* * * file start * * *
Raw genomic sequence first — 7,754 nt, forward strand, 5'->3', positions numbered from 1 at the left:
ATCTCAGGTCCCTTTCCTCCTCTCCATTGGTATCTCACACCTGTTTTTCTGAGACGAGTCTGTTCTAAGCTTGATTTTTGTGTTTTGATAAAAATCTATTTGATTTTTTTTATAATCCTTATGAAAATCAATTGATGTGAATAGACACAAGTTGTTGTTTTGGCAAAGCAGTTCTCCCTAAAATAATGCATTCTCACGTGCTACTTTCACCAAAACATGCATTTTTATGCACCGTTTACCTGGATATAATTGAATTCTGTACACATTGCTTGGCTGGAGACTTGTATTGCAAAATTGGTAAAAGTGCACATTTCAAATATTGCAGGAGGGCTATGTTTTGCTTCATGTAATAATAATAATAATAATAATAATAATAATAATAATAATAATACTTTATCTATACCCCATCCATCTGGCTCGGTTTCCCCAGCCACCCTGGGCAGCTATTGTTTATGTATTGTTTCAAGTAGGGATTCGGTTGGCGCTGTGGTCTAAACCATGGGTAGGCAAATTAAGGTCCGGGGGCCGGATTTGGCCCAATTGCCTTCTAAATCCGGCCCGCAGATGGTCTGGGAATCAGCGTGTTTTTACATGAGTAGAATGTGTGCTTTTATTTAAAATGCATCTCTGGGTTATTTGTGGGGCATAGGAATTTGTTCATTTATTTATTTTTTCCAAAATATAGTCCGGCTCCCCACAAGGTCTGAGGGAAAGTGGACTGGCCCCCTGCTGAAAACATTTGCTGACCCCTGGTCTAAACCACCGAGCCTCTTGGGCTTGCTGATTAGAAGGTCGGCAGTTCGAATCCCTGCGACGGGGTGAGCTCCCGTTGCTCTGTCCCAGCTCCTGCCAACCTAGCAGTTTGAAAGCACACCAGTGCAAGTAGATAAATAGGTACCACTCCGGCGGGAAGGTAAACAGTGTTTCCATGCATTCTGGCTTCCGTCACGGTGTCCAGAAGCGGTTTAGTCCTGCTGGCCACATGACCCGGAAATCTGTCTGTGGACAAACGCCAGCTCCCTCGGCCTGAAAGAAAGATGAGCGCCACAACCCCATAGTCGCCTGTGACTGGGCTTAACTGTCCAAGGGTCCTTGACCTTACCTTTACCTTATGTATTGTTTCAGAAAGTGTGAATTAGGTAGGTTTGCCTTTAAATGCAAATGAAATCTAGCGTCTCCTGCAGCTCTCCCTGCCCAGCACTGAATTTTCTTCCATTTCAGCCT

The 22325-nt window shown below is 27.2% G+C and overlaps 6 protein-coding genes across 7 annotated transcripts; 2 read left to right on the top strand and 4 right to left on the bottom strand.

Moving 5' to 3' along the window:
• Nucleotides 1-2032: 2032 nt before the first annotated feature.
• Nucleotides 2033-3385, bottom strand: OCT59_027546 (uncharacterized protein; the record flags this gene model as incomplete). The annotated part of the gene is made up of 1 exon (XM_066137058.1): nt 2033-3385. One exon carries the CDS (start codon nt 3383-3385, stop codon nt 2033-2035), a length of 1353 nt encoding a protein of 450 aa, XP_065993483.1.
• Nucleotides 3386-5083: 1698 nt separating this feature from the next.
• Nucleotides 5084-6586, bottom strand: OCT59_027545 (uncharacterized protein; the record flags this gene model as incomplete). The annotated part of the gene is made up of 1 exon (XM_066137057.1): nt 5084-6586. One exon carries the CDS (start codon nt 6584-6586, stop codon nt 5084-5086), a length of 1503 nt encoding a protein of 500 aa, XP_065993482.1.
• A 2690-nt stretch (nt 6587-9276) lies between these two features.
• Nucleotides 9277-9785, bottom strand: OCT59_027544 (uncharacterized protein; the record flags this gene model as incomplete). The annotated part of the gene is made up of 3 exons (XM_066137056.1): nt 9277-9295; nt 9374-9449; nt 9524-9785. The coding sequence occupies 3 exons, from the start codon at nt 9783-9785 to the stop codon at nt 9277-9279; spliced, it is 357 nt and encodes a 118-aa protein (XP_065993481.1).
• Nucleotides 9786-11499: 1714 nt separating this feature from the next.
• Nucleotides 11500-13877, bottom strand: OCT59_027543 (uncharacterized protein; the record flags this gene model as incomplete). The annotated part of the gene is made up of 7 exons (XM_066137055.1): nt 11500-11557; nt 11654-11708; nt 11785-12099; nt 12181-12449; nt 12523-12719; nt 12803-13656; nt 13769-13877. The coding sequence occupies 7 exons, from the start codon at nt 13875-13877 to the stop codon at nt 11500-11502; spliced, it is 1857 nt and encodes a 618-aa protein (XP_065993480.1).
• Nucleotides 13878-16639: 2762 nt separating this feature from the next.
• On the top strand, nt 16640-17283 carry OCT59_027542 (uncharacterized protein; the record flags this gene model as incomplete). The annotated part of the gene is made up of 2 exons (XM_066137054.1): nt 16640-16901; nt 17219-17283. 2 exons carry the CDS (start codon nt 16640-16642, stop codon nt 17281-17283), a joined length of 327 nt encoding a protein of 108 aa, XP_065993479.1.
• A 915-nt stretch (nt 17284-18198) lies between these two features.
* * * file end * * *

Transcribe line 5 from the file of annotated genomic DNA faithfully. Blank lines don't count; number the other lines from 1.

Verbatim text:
• Nucleotides 1-2032: 2032 nt before the first annotated feature.